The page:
years preparing each of Whitney's albums. To her admirers, Houston's success represents an overdue vindication of that neglected American institution, the black middle class. Here is a morality play with a happy ending: two strong, affectionate parents nurturing their talented daughter toward the show-biz dream of fame without pain. To scoffers in the rock critical Establishment, though, the 5-ft. 8-in., 115-lb. beauty is a black Barbie doll. To them, Whitney's voice, so willing to roam through the breadth of pop music, shows no emotional depth; they find the selection of her songs bland and timid.

So what is this -- Whitney bread? The latest, most lavish confection of a no-risk music industry? Not quite. It's true that being gorgeous hasn't hurt her; those videos show a natural performer in the lightning radiance of youth. But if the camera loves her, so does the microphone. With that voice she could look like Danny DeVito and still be a star. It's true as well that she has been sold smartly and aggressively. But these salesmen had a Mercedes to peddle. As the singer says of herself, ''They didn't have to make me over.  There would be no 'Whitney Houston' without Whitney Houston.'' All of which raises the musical questions: Where did she come from? What did she overcome? For that we need a brief course in cultural history. This one:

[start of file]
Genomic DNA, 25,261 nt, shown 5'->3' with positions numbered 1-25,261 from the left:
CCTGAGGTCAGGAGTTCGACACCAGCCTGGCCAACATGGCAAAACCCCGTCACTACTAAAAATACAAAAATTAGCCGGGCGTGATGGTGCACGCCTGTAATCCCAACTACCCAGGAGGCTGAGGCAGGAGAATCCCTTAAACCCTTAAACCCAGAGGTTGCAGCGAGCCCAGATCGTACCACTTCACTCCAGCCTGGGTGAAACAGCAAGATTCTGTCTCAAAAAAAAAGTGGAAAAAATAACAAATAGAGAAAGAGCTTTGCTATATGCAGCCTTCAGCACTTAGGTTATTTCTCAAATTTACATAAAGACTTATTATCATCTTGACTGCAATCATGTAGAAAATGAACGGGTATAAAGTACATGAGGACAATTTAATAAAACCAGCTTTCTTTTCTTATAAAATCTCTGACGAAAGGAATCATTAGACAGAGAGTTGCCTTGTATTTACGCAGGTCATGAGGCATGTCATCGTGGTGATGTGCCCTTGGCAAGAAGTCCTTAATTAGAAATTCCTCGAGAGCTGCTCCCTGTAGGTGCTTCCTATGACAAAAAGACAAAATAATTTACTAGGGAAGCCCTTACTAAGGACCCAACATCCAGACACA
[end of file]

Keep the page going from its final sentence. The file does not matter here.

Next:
In the beginning there was rock and roll. The infant art form embraced gospel and country, blues and ballads. Blacks cohabited with whites on the Top 40; boys packing sexual threat in their jeans shared the bill with girls tenderized in lacquer and lace. The mood could be tender too. On the radio, a slow tune just naturally followed an up-tempo number; it was the heartbeat of teen America. The 19-year-old Aretha Franklin could take a Broadway spiritual like Meredith Willson's Are You Sure and transform it into a
righteous steeple raiser. Baby, that was rock and roll.

Auntie Ree emerged in the early '60s as part of an impressive sorority -- soul sisters from all over. Cousin Dionne, working within the ricochet rhythms of Burt Bacharach's songs, built a brand- new bridge connecting gospel urgency to show-tune sophistication. Barbra Streisand moonlighted from Broadway and never went back. The jazz inflections of Nina Simone and Sarah Vaughan enriched the vocabulary of pop. The megaton voices of Jackie DeShannon, Dusty Springfield and Timi Yuro lent powerful shadings to love songs. And the girl groups -- all the -elles and -ettes, the SuHpremes and Shangri-Las -- kept teen pulses surging to an irresistible beat. It made for a varied, vigorous music, in the golden age of chanteuse pop.